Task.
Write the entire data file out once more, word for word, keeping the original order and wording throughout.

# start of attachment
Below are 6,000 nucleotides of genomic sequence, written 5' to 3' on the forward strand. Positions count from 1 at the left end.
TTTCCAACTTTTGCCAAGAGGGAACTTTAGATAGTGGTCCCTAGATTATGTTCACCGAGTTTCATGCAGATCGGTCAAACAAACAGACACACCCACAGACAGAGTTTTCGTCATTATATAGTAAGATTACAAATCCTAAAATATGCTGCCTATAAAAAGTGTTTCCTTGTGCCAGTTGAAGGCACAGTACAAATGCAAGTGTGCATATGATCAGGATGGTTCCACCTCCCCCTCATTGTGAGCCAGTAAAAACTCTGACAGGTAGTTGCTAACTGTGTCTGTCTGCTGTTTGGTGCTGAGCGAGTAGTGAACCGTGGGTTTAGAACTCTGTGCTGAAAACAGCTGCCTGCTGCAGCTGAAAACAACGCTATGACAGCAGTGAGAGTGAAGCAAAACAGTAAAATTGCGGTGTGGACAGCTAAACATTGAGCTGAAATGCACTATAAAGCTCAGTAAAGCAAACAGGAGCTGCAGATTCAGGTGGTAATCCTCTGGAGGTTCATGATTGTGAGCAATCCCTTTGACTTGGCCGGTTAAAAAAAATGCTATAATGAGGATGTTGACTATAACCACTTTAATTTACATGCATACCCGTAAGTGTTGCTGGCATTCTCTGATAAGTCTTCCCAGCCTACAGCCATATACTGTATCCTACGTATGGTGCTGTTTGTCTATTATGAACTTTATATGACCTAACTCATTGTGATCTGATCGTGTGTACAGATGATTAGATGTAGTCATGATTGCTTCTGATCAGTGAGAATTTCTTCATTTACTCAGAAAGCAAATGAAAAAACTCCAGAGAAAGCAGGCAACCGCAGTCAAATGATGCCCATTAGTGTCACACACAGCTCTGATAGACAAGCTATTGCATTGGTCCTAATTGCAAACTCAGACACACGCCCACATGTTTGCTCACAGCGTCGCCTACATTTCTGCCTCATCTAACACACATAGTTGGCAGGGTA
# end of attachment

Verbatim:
Below are 6,000 nucleotides of genomic sequence, written 5' to 3' on the forward strand. Positions count from 1 at the left end.
TTTCCAACTTTTGCCAAGAGGGAACTTTAGATAGTGGTCCCTAGATTATGTTCACCGAGTTTCATGCAGATCGGTCAAACAAACAGACACACCCACAGACAGAGTTTTCGTCATTATATAGTAAGATTACAAATCCTAAAATATGCTGCCTATAAAAAGTGTTTCCTTGTGCCAGTTGAAGGCACAGTACAAATGCAAGTGTGCATATGATCAGGATGGTTCCACCTCCCCCTCATTGTGAGCCAGTAAAAACTCTGACAGGTAGTTGCTAACTGTGTCTGTCTGCTGTTTGGTGCTGAGCGAGTAGTGAACCGTGGGTTTAGAACTCTGTGCTGAAAACAGCTGCCTGCTGCAGCTGAAAACAACGCTATGACAGCAGTGAGAGTGAAGCAAAACAGTAAAATTGCGGTGTGGACAGCTAAACATTGAGCTGAAATGCACTATAAAGCTCAGTAAAGCAAACAGGAGCTGCAGATTCAGGTGGTAATCCTCTGGAGGTTCATGATTGTGAGCAATCCCTTTGACTTGGCCGGTTAAAAAAAATGCTATAATGAGGATGTTGACTATAACCACTTTAATTTACATGCATACCCGTAAGTGTTGCTGGCATTCTCTGATAAGTCTTCCCAGCCTACAGCCATATACTGTATCCTACGTATGGTGCTGTTTGTCTATTATGAACTTTATATGACCTAACTCATTGTGATCTGATCGTGTGTACAGATGATTAGATGTAGTCATGATTGCTTCTGATCAGTGAGAATTTCTTCATTTACTCAGAAAGCAAATGAAAAAACTCCAGAGAAAGCAGGCAACCGCAGTCAAATGATGCCCATTAGTGTCACACACAGCTCTGATAGACAAGCTATTGCATTGGTCCTAATTGCAAACTCAGACACACGCCCACATGTTTGCTCACAGCGTCGCCTACATTTCTGCCTCATCTAACACACATAGTTGGCAGGGTA